Vomit fraud as it has come to be known as, has received a lot of media attention in the last few weeks due to the number of Uber and Lyft passengers claiming they were scammed out of hundreds of dollars.
Uber and Lyft both have terms of service in place in which the passenger agrees to pay clean-up fees to help protect the drivers and their vehicles from any accidents that may take place during the course of their ride. This fee is based on national industry averages.
However, some drivers are taking advantage of this policy and staging vomit in order to collect the clean-up fees. The fee ranges from $20 which covers light cleaning and vacuuming to $150 that is allotted for more serious accidents that include body fluids, blood and urine.
Previously, the Uber insurance policy was a $250 fee regardless of the severity of the accident.
The current policy requires drivers to document proof of the alleged incident within three business days and send it to the company through their app. The company then reviews the claim, determines the severity and issues the driver the clean-up fee. The passenger’s account is charged without being notified to be able to disprove the claim.
Passenger claims range from not having been in the car at the time of the incident to being in the car but not being sick during their trip.
When a customer feels wrongly charged, they can dispute the claim but getting a refund from these rideshare companies has proven to be difficult. A common sentiment is that companies tend to favor their drivers as opposed to passengers that feel taken advantage of.
There needs to be a clean-up policy in place to protect driver vehicles from legitimate damages. However, there has to be a more passenger-friendly approach. Uber has a current F rating from the Better Business Bureau due to the number of complaints the company has received and the lack of response to a high number of complaints.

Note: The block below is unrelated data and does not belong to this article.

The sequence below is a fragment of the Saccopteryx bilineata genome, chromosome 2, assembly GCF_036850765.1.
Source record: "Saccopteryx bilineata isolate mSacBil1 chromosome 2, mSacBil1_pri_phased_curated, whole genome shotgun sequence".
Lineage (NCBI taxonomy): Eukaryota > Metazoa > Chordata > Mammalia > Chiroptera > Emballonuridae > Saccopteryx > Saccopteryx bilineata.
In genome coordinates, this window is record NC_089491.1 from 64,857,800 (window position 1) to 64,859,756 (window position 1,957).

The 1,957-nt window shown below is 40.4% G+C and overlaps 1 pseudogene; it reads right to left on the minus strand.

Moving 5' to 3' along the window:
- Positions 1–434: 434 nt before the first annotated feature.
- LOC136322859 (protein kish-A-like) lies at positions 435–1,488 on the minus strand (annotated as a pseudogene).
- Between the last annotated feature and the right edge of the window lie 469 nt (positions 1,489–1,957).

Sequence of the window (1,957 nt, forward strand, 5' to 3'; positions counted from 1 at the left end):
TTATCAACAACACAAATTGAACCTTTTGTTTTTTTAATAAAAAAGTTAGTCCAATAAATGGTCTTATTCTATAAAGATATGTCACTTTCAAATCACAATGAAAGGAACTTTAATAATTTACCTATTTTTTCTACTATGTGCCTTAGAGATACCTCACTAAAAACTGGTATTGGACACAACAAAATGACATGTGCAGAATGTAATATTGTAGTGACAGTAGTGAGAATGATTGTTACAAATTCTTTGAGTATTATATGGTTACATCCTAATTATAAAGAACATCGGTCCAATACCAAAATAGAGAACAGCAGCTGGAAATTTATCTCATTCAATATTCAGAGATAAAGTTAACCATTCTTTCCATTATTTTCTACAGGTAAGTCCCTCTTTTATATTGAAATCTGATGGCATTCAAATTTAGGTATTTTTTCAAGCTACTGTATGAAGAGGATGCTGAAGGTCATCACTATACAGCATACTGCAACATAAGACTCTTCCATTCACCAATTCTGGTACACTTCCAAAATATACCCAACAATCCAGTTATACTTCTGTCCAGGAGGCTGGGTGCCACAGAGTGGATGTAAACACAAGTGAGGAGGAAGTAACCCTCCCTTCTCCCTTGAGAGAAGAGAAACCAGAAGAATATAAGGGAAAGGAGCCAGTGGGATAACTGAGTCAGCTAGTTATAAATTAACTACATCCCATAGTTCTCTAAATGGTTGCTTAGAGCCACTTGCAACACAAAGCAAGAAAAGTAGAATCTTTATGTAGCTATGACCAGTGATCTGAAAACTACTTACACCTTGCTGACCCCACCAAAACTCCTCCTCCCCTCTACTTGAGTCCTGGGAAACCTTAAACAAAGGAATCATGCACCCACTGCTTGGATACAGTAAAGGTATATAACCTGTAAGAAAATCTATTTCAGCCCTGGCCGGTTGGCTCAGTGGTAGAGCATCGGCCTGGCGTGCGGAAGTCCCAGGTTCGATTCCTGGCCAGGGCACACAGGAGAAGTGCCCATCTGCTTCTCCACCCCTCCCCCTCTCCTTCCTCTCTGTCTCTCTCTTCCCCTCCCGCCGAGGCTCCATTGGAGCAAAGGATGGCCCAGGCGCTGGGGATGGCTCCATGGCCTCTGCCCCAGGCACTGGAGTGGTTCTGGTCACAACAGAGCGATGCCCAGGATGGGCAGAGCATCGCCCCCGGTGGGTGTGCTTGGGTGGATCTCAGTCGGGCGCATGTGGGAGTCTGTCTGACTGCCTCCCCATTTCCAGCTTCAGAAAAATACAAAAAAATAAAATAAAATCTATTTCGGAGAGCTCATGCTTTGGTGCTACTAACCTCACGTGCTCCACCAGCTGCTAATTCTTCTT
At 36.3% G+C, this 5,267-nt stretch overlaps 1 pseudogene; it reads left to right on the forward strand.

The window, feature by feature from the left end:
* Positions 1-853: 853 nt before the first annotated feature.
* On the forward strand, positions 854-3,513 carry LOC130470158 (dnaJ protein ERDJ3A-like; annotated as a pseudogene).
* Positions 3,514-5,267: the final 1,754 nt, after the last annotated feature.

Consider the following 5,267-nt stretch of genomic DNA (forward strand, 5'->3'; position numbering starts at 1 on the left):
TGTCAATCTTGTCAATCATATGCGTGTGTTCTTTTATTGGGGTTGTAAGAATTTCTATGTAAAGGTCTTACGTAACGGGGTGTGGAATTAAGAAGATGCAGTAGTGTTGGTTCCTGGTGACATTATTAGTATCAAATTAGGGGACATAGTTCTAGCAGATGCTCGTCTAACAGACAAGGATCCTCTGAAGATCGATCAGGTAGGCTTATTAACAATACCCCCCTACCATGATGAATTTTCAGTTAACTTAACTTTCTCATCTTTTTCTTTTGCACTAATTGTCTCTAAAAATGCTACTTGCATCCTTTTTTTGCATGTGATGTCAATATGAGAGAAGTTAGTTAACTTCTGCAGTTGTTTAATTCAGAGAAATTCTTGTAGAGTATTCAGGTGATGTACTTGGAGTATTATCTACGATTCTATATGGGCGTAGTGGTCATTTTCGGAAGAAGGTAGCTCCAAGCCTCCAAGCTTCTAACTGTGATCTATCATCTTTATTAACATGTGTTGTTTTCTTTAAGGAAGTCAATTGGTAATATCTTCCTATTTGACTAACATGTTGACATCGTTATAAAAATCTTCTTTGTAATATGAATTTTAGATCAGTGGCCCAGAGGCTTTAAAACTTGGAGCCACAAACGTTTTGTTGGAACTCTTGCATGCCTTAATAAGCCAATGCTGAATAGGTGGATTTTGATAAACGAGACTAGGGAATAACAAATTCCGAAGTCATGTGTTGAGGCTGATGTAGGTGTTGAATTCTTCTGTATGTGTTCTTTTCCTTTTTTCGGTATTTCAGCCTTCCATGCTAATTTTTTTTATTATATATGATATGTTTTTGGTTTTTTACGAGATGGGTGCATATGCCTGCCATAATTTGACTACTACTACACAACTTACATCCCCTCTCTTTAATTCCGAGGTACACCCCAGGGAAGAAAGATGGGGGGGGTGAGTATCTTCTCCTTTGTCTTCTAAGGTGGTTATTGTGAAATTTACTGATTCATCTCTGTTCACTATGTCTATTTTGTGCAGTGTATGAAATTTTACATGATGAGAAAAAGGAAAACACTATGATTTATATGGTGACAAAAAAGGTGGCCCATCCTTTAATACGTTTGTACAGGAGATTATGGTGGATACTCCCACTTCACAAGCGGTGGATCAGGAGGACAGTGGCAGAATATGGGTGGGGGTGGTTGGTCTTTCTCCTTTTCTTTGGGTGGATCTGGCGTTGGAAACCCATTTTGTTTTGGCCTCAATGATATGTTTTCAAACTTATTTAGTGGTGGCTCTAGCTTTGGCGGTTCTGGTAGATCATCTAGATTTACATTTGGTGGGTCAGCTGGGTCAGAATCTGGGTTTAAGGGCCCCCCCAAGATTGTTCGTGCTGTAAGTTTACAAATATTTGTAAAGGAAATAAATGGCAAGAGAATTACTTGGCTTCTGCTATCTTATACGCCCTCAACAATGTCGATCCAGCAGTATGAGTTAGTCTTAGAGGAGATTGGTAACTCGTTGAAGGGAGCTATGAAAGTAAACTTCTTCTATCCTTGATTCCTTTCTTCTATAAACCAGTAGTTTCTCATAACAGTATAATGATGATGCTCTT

Perhaps, Uber and Lyft should notify the passenger before charging their account to legitimize the claim. This process would be a lot simpler than having the customer disprove the claim only after their account has been charged and then having to go through a reimbursement process. Time stamped proof would also be beneficial, especially for passengers that claim to not have been in the car at the time.
However, these do create an inconvenience for drivers who are honest in reporting claims. Drivers would not have a relatively fast solution while arbitration takes place. If they do not have to funds to cover the expense out front, they would also be losing out on driving time as they can not accept rides with a filthy car.
To make sure you are not a victim of vomit fraud, be sure to check your credit card statements after using ride share companies and report any discrepancies.
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